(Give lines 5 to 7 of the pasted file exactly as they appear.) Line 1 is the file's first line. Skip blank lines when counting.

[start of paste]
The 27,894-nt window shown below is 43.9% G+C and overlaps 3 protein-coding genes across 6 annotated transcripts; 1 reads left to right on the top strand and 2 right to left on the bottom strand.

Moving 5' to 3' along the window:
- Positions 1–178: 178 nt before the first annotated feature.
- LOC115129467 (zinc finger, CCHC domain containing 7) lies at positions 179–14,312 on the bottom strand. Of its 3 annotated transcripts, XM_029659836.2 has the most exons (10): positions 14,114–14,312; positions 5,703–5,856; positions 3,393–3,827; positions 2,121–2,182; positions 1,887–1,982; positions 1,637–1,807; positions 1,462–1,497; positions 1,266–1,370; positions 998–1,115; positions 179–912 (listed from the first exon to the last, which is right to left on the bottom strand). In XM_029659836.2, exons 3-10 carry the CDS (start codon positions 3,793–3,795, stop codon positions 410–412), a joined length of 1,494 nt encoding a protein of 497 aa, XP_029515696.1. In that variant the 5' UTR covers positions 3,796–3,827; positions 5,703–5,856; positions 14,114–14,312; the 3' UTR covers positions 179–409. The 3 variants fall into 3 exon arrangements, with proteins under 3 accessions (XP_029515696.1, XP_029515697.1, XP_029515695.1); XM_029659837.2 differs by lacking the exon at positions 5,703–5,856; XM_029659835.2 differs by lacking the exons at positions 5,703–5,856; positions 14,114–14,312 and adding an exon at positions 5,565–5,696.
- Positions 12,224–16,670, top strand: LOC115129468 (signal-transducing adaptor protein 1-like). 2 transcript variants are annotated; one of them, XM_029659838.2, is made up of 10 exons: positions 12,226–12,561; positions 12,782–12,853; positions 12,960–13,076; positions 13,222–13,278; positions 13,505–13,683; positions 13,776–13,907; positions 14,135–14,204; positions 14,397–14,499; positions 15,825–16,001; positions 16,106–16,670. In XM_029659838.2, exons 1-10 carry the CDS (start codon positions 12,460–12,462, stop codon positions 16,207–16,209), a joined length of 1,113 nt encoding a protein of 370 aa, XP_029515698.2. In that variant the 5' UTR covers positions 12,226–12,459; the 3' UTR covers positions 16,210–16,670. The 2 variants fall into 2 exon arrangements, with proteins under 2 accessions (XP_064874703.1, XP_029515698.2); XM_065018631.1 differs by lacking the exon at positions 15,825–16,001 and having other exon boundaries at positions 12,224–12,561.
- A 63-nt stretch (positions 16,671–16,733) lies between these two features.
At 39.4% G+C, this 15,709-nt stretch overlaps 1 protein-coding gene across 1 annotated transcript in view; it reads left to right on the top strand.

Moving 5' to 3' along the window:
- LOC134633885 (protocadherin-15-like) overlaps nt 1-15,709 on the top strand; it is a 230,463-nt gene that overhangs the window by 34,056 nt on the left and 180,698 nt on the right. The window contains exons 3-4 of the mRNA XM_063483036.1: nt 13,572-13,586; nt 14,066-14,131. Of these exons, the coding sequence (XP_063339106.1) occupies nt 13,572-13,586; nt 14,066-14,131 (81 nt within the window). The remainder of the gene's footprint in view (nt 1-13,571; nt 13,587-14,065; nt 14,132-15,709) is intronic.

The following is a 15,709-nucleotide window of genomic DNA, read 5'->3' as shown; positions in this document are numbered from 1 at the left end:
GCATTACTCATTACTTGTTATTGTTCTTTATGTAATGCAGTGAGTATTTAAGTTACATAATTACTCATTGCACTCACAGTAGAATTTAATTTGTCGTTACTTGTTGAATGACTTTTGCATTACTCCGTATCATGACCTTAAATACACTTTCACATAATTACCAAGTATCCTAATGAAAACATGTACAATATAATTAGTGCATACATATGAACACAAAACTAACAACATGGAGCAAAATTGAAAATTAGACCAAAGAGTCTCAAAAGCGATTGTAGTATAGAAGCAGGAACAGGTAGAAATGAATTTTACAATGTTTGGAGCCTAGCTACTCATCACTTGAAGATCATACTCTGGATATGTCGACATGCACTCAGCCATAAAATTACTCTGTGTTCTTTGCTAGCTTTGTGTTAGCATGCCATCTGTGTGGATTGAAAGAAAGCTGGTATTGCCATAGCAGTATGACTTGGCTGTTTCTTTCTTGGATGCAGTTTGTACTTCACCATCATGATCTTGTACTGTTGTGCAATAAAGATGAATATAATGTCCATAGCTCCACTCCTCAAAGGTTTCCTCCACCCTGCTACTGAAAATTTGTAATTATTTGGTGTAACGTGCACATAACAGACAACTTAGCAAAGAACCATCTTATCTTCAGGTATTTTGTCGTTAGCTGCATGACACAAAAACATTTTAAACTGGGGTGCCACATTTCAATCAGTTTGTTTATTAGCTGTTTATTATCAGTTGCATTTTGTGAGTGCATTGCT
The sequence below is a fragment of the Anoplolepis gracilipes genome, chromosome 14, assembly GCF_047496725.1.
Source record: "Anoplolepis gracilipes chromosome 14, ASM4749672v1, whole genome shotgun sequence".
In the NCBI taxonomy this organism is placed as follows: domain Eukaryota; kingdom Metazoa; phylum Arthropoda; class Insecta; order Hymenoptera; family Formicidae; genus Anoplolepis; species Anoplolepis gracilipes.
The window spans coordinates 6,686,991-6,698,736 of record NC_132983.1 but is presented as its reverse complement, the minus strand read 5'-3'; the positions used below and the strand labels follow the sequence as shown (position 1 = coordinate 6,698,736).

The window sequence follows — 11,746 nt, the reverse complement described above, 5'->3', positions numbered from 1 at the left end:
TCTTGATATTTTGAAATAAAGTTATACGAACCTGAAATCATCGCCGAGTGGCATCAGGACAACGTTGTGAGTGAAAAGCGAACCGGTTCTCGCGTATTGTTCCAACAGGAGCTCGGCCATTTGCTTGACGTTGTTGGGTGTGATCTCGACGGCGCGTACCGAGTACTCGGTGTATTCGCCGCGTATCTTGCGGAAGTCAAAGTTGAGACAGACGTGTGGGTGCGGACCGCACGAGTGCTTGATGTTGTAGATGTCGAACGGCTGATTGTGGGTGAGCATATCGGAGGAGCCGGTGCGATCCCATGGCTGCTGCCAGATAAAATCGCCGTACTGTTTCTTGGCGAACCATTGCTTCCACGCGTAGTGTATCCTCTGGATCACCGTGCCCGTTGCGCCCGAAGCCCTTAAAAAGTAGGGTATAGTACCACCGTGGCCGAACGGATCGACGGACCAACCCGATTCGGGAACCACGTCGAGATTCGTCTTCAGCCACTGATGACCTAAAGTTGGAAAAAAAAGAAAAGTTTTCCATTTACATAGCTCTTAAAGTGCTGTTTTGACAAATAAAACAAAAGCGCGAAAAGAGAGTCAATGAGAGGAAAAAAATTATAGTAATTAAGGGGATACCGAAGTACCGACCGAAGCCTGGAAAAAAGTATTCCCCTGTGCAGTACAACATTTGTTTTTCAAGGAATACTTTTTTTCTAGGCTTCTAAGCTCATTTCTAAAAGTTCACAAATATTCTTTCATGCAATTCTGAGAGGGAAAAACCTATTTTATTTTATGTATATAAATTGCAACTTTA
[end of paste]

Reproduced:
- Positions 12,224–16,670, top strand: LOC115129468 (signal-transducing adaptor protein 1-like). 2 transcript variants are annotated; one of them, XM_029659838.2, is made up of 10 exons: positions 12,226–12,561; positions 12,782–12,853; positions 12,960–13,076; positions 13,222–13,278; positions 13,505–13,683; positions 13,776–13,907; positions 14,135–14,204; positions 14,397–14,499; positions 15,825–16,001; positions 16,106–16,670. In XM_029659838.2, exons 1-10 carry the CDS (start codon positions 12,460–12,462, stop codon positions 16,207–16,209), a joined length of 1,113 nt encoding a protein of 370 aa, XP_029515698.2. In that variant the 5' UTR covers positions 12,226–12,459; the 3' UTR covers positions 16,210–16,670. The 2 variants fall into 2 exon arrangements, with proteins under 2 accessions (XP_064874703.1, XP_029515698.2); XM_065018631.1 differs by lacking the exon at positions 15,825–16,001 and having other exon boundaries at positions 12,224–12,561.
- A 63-nt stretch (positions 16,671–16,733) lies between these two features.
At 39.4% G+C, this 15,709-nt stretch overlaps 1 protein-coding gene across 1 annotated transcript in view; it reads left to right on the top strand.